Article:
Mechanics of Migration

Bangladeshi migrant workers who have crossed the Egyptian border wait patiently for a repatriation flight home, relieved to have escaped the fighting in Libya.
Picture © Stabilisation Unit/DFID
Bangladeshi migrant workers who have crossed the Egyptian border wait patiently for a repatriation flight home, relieved to have escaped the fighting in Libya. Picture © Stabilisation Unit/DFID

Rachele Sbrissa examines enforced disappearance, people trafficking and missing persons issues that are an integral element in the Mediterranean migration crisis

Migration and forced migration have become issues of growing international attention and concern. A majority of people move voluntarily, but in 2013, out of 232 million estimated migrants, Behind the statistics, the plight of migrants and refugees constitutes a serious humanitarian emergency, which has recently been brought into the spotlight by rising immigration flows affecting Europe, notably through the main transit routes of the Mediterranean and the Balkans. Despite huge sums of money being spent on collecting migration and border control data, relatively little is known about the migrants who die during their journey and/or…

Migration and Missing Persons

Children in the Atmah Refugee Camp on the boarders with Turkey, Christmas Day 2012. Credit: Basma
Children in the Atmah Refugee Camp on the boarders with Turkey, Christmas Day 2012. Credit: Basma

On 18 June, two days before World Refugee Day, UNHCR issued its annual Global Trends report, this year entitled “World at War”.

Speaking about the report, UN High Commissioner for Refugees Antonio Guterres said: “We have reached a moment of truth. World stability is falling apart leaving a wake of displacement on an unprecedented scale. Global powers have become either passive observers or distant players in the conflicts driving so many innocent civilians from their homes.”

According to UNHCR, the number of forcibly displaced people at the end of 2014 rose to a staggering 59.5 million, compared to 51.2 million at the end of 2013, and 37.5 million a decade ago. Guterres pointed out that more people fled their homes in 2014 than at any time since UNHCR records began.

Worldwide there were 19.5 million refugees (up from 16.7 million in 2013), 38.2 million people displaced inside their own countries (up from…

Brac Conference on Genetics

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Zoran Budimilija reports on the proceedings of the Ninth Conference of the International Society of Applied Biological Sciences (ISABS) in Forensic, Anthropologic and Medical Genetics and Mayo Clinic Lectures in Translational Medicine, held from 22 to 26 June in Bol, on the island of Brač in Croatia (www.isabs.hr).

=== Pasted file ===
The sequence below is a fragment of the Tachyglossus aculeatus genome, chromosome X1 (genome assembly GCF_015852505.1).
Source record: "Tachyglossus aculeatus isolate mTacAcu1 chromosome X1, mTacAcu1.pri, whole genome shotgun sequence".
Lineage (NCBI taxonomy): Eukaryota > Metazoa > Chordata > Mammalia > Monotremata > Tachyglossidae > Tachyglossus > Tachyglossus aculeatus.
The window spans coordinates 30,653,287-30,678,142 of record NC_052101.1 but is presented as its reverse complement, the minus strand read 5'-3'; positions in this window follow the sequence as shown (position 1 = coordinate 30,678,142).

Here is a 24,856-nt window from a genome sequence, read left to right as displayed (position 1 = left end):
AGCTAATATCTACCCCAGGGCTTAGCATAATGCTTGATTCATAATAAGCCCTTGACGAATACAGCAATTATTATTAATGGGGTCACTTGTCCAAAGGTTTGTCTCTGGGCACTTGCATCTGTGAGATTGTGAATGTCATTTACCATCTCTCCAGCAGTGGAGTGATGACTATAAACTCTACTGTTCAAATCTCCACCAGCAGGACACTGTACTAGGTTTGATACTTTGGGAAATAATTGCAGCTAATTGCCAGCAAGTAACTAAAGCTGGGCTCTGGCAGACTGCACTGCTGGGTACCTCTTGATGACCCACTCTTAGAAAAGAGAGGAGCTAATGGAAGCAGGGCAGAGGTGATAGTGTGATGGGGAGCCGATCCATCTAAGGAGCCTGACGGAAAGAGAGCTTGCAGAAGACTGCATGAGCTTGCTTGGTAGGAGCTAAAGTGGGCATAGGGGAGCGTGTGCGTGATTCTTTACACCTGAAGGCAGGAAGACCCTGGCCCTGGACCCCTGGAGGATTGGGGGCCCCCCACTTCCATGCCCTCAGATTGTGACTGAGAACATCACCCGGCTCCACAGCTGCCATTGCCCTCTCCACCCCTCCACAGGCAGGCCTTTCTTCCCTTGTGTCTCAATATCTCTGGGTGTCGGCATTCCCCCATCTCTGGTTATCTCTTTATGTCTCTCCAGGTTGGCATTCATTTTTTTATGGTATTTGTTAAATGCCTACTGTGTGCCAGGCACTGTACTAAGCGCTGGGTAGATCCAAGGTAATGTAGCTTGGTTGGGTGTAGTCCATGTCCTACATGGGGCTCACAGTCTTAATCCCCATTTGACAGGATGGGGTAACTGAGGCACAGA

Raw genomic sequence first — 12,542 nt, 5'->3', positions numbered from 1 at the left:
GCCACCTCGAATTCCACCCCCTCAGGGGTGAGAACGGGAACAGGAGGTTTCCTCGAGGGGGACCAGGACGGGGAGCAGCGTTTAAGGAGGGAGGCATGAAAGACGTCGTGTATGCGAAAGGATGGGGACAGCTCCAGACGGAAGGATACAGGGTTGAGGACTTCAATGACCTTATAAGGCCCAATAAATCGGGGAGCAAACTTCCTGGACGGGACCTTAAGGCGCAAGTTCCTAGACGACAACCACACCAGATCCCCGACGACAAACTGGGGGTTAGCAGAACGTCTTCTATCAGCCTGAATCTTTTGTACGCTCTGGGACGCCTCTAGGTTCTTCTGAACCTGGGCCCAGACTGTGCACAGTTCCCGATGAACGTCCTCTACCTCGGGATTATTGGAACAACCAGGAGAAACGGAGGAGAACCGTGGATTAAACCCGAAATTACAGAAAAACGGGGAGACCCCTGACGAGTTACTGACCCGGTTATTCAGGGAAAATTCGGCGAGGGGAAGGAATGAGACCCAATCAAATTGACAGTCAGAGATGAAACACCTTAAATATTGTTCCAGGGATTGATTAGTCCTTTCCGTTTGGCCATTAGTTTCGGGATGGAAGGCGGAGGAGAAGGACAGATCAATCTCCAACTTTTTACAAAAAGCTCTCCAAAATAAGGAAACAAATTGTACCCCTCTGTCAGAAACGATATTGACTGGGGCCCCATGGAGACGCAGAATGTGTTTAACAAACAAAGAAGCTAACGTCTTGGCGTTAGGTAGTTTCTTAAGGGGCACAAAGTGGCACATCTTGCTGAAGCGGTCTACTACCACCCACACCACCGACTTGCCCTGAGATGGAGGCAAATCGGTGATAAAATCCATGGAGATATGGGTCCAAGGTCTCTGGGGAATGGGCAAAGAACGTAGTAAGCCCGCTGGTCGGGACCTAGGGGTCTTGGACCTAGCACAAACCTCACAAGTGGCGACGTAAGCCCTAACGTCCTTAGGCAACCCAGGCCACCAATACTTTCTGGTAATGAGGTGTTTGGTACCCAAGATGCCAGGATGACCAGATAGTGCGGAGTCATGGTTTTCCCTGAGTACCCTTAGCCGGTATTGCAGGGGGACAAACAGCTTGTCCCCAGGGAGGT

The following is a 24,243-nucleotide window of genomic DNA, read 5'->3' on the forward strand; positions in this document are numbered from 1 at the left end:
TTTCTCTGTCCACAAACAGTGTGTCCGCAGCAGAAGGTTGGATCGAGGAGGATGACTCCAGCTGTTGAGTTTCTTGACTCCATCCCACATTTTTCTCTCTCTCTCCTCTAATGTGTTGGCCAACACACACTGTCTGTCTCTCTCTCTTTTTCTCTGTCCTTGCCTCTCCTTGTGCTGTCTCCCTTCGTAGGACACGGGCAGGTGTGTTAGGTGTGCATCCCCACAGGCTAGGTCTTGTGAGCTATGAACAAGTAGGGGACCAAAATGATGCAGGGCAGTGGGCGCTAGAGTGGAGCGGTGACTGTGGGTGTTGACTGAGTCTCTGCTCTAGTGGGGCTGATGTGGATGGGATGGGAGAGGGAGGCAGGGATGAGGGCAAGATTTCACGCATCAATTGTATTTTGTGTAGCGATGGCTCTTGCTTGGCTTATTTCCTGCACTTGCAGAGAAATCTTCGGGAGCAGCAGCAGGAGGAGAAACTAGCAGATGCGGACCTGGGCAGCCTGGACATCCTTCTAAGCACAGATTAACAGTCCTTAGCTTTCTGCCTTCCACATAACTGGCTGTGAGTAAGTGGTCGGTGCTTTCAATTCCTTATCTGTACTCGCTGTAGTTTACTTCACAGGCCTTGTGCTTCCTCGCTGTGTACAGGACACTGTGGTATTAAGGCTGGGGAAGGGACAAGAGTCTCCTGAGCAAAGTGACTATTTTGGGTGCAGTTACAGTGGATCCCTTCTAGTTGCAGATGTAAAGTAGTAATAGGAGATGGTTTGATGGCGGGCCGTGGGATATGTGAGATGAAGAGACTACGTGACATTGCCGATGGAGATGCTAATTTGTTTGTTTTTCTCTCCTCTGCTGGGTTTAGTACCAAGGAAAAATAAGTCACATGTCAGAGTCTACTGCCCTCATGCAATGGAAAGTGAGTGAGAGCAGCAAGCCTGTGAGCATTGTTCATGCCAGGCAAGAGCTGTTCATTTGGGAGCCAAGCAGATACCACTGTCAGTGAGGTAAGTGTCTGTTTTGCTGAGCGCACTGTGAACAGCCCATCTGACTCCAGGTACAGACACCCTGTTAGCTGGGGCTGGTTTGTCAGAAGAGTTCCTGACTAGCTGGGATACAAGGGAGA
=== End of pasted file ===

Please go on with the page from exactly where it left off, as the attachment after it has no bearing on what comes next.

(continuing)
The conference was the latest in a series of biennial events organized by the International Society for Applied Biological Sciences, which is dedicated to the promotion of applied molecular biology, in the presence of more than 500 participants from all over the world. This year’s program focused on Next Generation Sequencing (NGS) in forensics, DNA investigative intelligence, and advances in forensic DNA routine, as well as anthropology genetics concerning ancient and modern human genome history, and the human genetic history of the continents.

The work of ICMP was presented at the Conference by Dr. Thomas Parsons, Director of ICMP’s Forensic Science Division…

Sustaining the Process of Accounting for Missing Persons in Bosnia and Herzegovina

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At the end of June, ICMP arranged media briefings in Banja Luka and Sarajevo to explain the latest developments in implementing recommendations from the Stocktaking Report published by ICMP in December last year. The Report is the most comprehensive analysis yet written of a country’s effort to account for missing persons after armed conflict.

It reviews

  • Wartime efforts to account for the missing, including the work of the various commissions established to exchange prisoners and remains of the deceased;
  • Post-war efforts to identify bodies, using traditional methods;
  • The domestic legal and institutional framework, including the enactment of the BiH Law on Missing Persons in October 2004 and the establishment of the BiH Missing Persons Institute (MPI) in August 2005; and
  • The scientific process, which witnessed an exponential rise in identifications after 2001 with the introduction of ICMP’s DNA-led Identification Data Management System.

The Report provides detailed information on the location and identification of the missing…

ICMP Joins Forces With Missing Persons Organization in Mexico

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From 8 to 11 June, ICMP Director-General Kathryne Bomberger and Deputy Director of Forensic Sciences Adi Rizvic were in Monterrey, the capital of the state of Nuevo Leon in northern Mexico, to take part in a series of activities with the NGO, Citizens in Support for Human Rights (CADHAC).